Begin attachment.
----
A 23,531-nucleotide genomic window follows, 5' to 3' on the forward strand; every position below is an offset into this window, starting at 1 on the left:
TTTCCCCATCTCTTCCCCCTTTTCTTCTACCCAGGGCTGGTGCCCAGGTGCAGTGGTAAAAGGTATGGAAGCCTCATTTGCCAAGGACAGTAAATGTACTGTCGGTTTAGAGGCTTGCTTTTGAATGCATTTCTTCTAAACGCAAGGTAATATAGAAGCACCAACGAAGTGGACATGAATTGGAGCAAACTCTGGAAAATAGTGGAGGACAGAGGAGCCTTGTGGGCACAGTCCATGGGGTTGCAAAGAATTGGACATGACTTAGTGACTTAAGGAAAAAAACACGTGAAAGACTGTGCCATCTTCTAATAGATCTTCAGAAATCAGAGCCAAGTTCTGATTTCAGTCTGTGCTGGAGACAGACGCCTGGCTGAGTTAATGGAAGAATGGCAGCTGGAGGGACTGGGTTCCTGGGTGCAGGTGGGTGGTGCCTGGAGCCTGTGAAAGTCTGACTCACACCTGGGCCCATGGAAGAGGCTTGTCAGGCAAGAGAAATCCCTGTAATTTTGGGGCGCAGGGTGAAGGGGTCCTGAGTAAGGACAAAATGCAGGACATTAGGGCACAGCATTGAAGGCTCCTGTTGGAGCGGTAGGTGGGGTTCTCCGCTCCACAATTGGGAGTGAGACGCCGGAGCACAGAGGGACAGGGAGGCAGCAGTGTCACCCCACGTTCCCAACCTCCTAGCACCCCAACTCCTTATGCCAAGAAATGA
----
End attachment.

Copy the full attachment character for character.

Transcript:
A 23,531-nucleotide genomic window follows, 5' to 3' on the forward strand; every position below is an offset into this window, starting at 1 on the left:
TTTCCCCATCTCTTCCCCCTTTTCTTCTACCCAGGGCTGGTGCCCAGGTGCAGTGGTAAAAGGTATGGAAGCCTCATTTGCCAAGGACAGTAAATGTACTGTCGGTTTAGAGGCTTGCTTTTGAATGCATTTCTTCTAAACGCAAGGTAATATAGAAGCACCAACGAAGTGGACATGAATTGGAGCAAACTCTGGAAAATAGTGGAGGACAGAGGAGCCTTGTGGGCACAGTCCATGGGGTTGCAAAGAATTGGACATGACTTAGTGACTTAAGGAAAAAAACACGTGAAAGACTGTGCCATCTTCTAATAGATCTTCAGAAATCAGAGCCAAGTTCTGATTTCAGTCTGTGCTGGAGACAGACGCCTGGCTGAGTTAATGGAAGAATGGCAGCTGGAGGGACTGGGTTCCTGGGTGCAGGTGGGTGGTGCCTGGAGCCTGTGAAAGTCTGACTCACACCTGGGCCCATGGAAGAGGCTTGTCAGGCAAGAGAAATCCCTGTAATTTTGGGGCGCAGGGTGAAGGGGTCCTGAGTAAGGACAAAATGCAGGACATTAGGGCACAGCATTGAAGGCTCCTGTTGGAGCGGTAGGTGGGGTTCTCCGCTCCACAATTGGGAGTGAGACGCCGGAGCACAGAGGGACAGGGAGGCAGCAGTGTCACCCCACGTTCCCAACCTCCTAGCACCCCAACTCCTTATGCCAAGAAATGA